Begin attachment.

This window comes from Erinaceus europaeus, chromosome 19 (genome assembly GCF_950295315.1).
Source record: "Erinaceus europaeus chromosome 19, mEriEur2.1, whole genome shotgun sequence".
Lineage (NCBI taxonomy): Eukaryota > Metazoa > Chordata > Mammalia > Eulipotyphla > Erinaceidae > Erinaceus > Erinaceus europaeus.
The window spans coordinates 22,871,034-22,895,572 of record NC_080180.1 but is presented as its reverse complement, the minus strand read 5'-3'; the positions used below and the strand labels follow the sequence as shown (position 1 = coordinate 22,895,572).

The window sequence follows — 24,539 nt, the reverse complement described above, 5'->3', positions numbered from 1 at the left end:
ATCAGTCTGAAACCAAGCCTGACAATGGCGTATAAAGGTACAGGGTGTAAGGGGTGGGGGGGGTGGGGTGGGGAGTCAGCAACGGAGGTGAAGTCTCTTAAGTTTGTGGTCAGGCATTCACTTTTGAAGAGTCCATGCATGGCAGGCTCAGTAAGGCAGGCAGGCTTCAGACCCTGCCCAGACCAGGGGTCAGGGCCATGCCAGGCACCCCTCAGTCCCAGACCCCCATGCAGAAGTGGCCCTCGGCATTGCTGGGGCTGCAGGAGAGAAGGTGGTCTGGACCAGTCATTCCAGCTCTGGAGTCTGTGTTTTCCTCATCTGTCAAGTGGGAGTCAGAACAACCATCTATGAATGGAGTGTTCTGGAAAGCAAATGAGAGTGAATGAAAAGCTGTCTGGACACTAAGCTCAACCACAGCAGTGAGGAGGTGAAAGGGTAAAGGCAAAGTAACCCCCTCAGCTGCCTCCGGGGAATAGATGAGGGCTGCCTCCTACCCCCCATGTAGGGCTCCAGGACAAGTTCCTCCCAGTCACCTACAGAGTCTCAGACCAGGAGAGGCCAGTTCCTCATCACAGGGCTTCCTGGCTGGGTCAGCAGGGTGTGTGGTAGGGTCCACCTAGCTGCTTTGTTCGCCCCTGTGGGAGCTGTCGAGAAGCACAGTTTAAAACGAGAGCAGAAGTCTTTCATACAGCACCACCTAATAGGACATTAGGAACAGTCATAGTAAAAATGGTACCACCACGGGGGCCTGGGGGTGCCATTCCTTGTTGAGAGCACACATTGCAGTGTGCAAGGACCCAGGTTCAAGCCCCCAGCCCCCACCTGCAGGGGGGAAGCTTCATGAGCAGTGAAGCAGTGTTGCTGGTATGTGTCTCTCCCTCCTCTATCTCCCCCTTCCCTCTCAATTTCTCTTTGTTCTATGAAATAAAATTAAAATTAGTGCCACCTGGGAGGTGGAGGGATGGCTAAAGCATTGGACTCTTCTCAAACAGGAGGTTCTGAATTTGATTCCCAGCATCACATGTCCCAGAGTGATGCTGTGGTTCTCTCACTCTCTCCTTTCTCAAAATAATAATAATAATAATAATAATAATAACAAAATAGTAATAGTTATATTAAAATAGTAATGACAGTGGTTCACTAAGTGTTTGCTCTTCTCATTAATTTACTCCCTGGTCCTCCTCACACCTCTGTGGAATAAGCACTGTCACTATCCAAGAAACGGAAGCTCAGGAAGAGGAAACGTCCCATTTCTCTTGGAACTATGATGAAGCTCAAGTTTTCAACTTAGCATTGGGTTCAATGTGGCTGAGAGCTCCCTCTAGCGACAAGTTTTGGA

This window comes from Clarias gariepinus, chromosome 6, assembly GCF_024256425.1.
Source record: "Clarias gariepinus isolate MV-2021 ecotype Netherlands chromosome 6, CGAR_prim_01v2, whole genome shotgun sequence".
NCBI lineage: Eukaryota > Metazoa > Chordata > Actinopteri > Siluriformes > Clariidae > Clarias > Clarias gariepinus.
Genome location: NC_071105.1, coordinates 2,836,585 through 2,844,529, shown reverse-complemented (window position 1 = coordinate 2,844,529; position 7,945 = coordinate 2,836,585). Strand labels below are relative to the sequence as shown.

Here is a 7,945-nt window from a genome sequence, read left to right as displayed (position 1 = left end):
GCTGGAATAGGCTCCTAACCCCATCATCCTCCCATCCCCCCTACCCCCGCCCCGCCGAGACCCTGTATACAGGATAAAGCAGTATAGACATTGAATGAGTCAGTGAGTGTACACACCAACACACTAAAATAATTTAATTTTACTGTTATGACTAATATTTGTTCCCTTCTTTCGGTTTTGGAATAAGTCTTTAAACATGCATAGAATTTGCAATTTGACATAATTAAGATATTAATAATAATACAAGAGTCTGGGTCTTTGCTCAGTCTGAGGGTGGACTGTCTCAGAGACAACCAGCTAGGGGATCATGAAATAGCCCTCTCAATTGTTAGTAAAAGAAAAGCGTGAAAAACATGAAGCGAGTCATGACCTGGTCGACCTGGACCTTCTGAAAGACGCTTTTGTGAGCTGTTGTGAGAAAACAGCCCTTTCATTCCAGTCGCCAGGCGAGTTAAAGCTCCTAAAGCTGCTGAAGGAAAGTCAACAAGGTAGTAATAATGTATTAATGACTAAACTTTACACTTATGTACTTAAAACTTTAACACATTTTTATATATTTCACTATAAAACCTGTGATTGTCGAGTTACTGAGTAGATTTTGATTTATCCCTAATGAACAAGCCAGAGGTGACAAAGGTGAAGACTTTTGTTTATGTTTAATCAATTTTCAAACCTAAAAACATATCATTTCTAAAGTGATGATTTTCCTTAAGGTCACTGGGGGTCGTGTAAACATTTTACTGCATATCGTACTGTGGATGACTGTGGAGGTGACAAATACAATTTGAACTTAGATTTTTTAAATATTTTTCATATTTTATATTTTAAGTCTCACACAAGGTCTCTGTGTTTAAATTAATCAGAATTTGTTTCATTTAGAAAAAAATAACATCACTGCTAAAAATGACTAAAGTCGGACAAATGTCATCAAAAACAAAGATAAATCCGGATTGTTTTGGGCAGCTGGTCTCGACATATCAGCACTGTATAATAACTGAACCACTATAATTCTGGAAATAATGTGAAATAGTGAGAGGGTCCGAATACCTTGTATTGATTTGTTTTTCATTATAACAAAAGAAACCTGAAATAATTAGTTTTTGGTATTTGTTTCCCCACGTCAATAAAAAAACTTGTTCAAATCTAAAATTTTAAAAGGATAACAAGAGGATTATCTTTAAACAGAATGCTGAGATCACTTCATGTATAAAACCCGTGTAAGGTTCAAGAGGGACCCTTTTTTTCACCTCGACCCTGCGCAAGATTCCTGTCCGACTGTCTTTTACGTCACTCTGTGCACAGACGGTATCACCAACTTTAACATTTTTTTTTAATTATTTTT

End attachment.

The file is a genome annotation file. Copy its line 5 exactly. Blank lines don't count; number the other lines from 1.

The window sequence follows — 24,539 nt, the reverse complement described above, 5'->3', positions numbered from 1 at the left end: